Let me say a bit more about the stages themselves. Most of the stages in the game are typical Kirby-platforming faire (you jump, Copy and float your way to victory), pitting Kirby against familiar enemies from the series like Waddle-Dees but most of them have gotten a new robo-makeover. The biggest change is the introduction of the robotic suit of armor. In certain sections of the game, Kirby will discover abandoned robotic armor that he can ride. While piloting the armor, Kirby can alter its functions using his Copy ability. For example, absorbing a sword-wielding enemy will grant Kirby’s armor a pair of lightsabers while absorbing a stone enemy will grant the armor a pair of rock-smashing fists. The game has several puzzles which require the player to make use of a particular power of the armor and these puzzles bring to light just how well-designed each power is and how versatile each of them can be. If the robot suit were only used for combat then I probably would have dismissed it as a gimmick. But the many puzzle sections that the game throws at the player make you use the armor in ways that you didn’t expect and keep you on your toes. There are even some stages that have you piloting the armor as a jet or a car through a side-scrolling shoot-‘em-up or a race track, respectively. While vehicle stages are nothing new in Kirby games, these sections are some of the best that I’ve played in the series and again attest to just how versatile the armor is.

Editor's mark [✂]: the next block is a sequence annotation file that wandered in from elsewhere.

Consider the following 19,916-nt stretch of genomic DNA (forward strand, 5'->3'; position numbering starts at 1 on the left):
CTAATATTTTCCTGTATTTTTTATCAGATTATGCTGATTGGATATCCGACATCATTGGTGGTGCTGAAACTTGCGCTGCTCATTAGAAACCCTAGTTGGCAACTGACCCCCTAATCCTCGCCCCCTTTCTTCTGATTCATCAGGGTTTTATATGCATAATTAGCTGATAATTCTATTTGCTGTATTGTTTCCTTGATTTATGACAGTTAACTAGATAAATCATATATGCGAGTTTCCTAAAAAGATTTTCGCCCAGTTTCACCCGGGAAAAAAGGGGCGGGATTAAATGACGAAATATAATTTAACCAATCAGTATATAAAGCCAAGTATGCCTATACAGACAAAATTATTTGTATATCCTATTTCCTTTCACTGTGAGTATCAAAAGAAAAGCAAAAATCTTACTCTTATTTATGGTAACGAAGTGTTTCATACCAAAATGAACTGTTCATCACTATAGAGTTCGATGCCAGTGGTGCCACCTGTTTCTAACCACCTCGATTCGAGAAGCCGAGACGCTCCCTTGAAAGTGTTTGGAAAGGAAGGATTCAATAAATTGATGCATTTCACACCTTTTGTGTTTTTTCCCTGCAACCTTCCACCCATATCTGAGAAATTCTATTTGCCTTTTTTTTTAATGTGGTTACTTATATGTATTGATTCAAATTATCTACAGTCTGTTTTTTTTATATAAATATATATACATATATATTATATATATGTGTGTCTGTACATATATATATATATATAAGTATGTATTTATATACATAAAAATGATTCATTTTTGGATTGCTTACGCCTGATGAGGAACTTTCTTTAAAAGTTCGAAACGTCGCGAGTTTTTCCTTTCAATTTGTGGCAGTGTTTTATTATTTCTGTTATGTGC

Like other Kirby games, this one has modes other than the main story. There’s one mode called 3D Rumble that has Kirby moving in a 3D space and challenges you to defeat as many enemies as you can using the smallest amount of hits that you can. This mode is quite short and feels like an experiment in moving Kirby in a fully 3D game. I think that there is potential there–to have Kirby in 3 as opposed to 2 dimension, but the 3D Rumble doesn’t give the player enough of a taste to say for sure. There’s also an Arena mode, like most other Kirby games, which pits Kirby against many foes. Spoiler alert – after beating the main game, you can play through it again this time guiding the mysterious Meta Knight, in a time-attack mode called Meta-Knightmare mode. Meta Knight controls much differently from Kirby and the emphasis on speed changes the game quite a bit. The challenge for Meta Knight is not to find each stage’s collectibles but rather to clear them as quickly as possible while fighting through tougher enemies with less items drops. Meta-Knightmare turns the game on its head even though the stages don’t change too much between the modes. The game is just so well-designed that it can accommodate these two different styles of play. Finally, there is a solo and local-multiplayer mode called Team Clash that has RPG elements. This mode is interesting with four roles for Kirby and a team-meteor attack. This is a nice addition to the Kirby series and I hope that Nintendo returns to it in some form in the future.